All eyes turn towards the west as sunset heralds the end of another Bali day.
Call it a sign, but as Dinah and I were having breakfast at Brisbane International Airport prior to boarding our flight to Bali, the 1980s hit song ‘Echo Beach’ by Canadian band Martha and the Muffins was playing on the video screen in the restaurant. Less than one week later here we are at Echo Beach in Bali. Coincidence? I am not so sure.
OK, so it’s not the Echo Beach immortalised in the song by Martha and the Muffins on their 1980 album Metro Music. In fact, the Echo Beach referred to in the lyrics of the hit song never actually existed. It was all in the imagination of songwriter and member of the Muffins, Mark Gane, and was a symbolic notion of where the songwriter would rather be, somewhere far away in time. Employed at that time as a wallpaper printer, Gane found his work rather dull and his mind often drifted off to times he would like to live over again.
Back to reality and to Echo Beach in Bali, about 3.5 hours south-west of where we were staying on the Amed Coast. Also known by its Balinese name of Pantai Batu Mejan after a significant Balinese Hindu sea temple on the site, Echo Beach is located in the region of Canggu on the west coast of the island, about 35 kilometres northwest of Kuta and Seminyak and about 15 kilometres west of the provincial capital of Denpasar. It is 45 minutes by taxi from Ngurah Rai International Airport.
On Echo Beach perfect waves and stunning sunsets collide with 21 century Balinese beach culture. Considered to be one of the best beach breaks in Bali, this is a surfer’s paradise due mainly to its reef breaks and 2 metre-average waves which are great for beginners and pros alike. The Canggu area is a major rice producing district, with ancient rice paddies sweeping down to the coast managed by the local Balinese villagers. Shiny new buildings and fancy boutiques sit side by side with the lush green rice paddies and local warungs. Echo Beach is at the end of Jalan Pantai Batu Mejan, the road named after the temple that is located here.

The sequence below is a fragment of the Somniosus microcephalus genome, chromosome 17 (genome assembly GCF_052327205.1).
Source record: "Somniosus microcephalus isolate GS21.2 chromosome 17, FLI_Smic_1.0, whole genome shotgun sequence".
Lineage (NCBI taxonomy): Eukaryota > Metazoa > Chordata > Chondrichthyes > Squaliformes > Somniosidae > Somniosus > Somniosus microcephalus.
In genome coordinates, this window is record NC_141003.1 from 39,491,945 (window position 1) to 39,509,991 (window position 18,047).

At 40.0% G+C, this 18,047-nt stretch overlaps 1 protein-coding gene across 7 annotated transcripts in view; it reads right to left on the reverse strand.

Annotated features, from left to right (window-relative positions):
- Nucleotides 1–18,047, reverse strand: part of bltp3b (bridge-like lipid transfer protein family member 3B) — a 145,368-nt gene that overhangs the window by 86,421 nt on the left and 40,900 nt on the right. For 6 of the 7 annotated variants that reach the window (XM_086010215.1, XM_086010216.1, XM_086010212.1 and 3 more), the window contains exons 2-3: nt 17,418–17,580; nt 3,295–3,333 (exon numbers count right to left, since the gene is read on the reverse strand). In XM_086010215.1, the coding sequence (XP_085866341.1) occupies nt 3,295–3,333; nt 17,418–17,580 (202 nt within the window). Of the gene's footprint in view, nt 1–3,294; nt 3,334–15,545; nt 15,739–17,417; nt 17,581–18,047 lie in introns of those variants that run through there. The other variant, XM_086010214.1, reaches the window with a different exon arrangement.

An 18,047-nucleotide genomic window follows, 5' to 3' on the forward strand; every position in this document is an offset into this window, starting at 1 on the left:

Make no mistake, this is a surfing town with surf board hire and cheap eats kiosks lining the black sand beach foreshore, catering for the hundreds of surfers who undertake the pilgrimage to this fabled spot. While most are open during the day, many more come to life in the evening with Balinese barbeques and buffets at sunset. Two of our favourite places to eat are Aksata Beach Restro and Bar and Cabe Bali. Located about half way along the covered foreshore walkway, Aksata Beach is a great spot for lunch. Simple food and great prices, you can eat and enjoy the beach views. At sunset, Cabe Bali at the southern end of the beach is a great place to find a table, order a Bintang (or two) and watch the sun go down over the ocean, with surfers catching their last waves of the day. Food here is excellent and like all of Bali, incredibly well priced.
Speaking of sunsets, this is what Echo Beach and the west coast of Bali is really famous for. The ‘show’ starts at dusk, around 5.45pm and culminates with the sun setting around 6.45pm. The sight is simply spectacular. Hundreds upon hundreds of people with iPhone pointing west crowd the beach; many lounging in bean bags or on beach beds, others perched on stools at one of the many beachside bars, all gathered to watch the spectacle – sun worshipers paying homage to a ritual of nature that truly is far away in time. Dinah and I have travelled a lot of the world. We think that the sunsets over the ocean at Echo Beach are among the best we’ve ever seen.